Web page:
Making a wood turned pen

Now that I’ve had the wood lathe for a few months and have made an unusually large number of pens during that time, I thought I’d breakdown how I make my pens.  It may not be the right way, it may not be the best way, it may not be your way, but it’s my way right now and that could change tomorrow if I find a better way.

We’ll start off with a video of the process.  Start here:

So, first things first.  You need wood.  You can buy a blank or do like I do and scrounge for it.  That scrounging comes in the form of firewood, logs, or cutting down that dead cherry tree in my back yard.  If you’re cutting your own wood you’ll need to let it dry too.

Next, take that blank and cut it to size.  That size depends on the pen kit you’re using.  What you cut the blank on depends on your equipment.  I cut my blanks on the table saw, but you can use a hand saw, band saw or a sharp rock if you’d like.  Just leave each piece a bit longer than the tubes.

After the blank is cut to size you need to drill the hole for the tube.  The hole is also dependent on the pen kit and size of the tube.  Take your time to make sure you drill this hole square down the center of the blank.  I’ve ruined a few blanks rushing through this step.

Now that you have a blank with holes in it, it’s time to glue the tubes in.  Start by scuffing the tubes with sandpaper and then glue them in using epoxy or CA glue.

With your tubes glued into your blank, you can now use a pen mill to trim and square the ends of your blanks to the tubes.  The wood should be flush with the tubes.

This is where the fun starts!  Chuck your blank onto the pen mandrel and start turning your pen.  Take your time here since it’s super hard to add wood back after you take it off.  When I turn the pen I’m shooting to have the ends flush with the pen hardware.  Once I have the shape I want I sand through 220, 320, and 400 grits before I apply a finish.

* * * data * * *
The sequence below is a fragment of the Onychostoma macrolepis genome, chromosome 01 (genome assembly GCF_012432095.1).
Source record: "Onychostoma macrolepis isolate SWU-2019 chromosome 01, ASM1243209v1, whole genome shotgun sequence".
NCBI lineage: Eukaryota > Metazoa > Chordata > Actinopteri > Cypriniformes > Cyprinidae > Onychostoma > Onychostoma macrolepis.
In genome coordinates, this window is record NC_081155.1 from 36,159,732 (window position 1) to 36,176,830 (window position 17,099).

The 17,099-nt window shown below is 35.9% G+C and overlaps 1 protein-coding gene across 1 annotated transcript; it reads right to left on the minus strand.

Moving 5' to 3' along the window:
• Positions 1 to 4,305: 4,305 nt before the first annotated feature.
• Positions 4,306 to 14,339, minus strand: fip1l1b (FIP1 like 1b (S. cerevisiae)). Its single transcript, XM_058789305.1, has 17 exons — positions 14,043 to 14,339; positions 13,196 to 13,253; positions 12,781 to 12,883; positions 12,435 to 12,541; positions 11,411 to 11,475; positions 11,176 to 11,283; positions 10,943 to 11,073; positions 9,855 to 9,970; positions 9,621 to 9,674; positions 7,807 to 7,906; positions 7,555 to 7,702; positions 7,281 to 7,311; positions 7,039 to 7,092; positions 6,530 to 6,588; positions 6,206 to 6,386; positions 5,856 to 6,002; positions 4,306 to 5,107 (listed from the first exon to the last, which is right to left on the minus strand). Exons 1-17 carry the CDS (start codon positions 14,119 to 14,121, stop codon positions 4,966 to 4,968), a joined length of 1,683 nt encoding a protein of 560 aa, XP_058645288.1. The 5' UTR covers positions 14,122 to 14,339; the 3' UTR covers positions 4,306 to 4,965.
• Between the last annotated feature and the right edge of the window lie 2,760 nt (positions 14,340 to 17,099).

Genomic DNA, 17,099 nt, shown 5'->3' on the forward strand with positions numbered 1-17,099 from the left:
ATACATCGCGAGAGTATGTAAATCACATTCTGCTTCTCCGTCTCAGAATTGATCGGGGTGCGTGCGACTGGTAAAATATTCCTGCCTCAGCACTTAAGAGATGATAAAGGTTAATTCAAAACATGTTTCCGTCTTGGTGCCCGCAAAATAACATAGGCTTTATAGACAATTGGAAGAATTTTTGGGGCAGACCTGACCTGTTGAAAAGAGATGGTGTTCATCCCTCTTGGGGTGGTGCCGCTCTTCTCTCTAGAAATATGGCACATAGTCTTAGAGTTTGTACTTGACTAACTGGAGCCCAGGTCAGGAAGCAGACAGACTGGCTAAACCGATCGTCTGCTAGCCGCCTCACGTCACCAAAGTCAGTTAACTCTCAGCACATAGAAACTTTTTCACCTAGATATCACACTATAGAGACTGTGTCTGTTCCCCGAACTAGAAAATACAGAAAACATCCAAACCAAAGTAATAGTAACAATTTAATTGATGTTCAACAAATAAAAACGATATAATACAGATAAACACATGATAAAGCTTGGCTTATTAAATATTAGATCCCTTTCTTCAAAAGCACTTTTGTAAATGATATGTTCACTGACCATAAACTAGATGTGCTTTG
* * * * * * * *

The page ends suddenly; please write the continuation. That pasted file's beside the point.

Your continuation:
It’s time to make it shine!  I use a CA finish on my pens.  There are other options out there, but this is the only one I’ve tried so far.  I swap out my bushings for non-stick bushings, set the speed as low as I can on the lathe and apply 7 coats of CA.  My first coat is thin and the rest are medium.  I also use CA accelerator to speed up the curing time between coats.

We now have a good layer of CA on the pen that we can now polish up.  I use Micro Mesh polishing pads for this and go from their 600-12000 grit pads.  After I work through all of the grits I use Meguiars PlastX polish to buff the pen out.

With that shiny pen blank in hand, the last step is to assemble the pen.  For this follow the directions from your pen kit.  I use an arbor press for this step since we don’t have a pen press.  Be careful not to use too much force when pressing in the parts as you can easily crack the finish or separate it from the wood.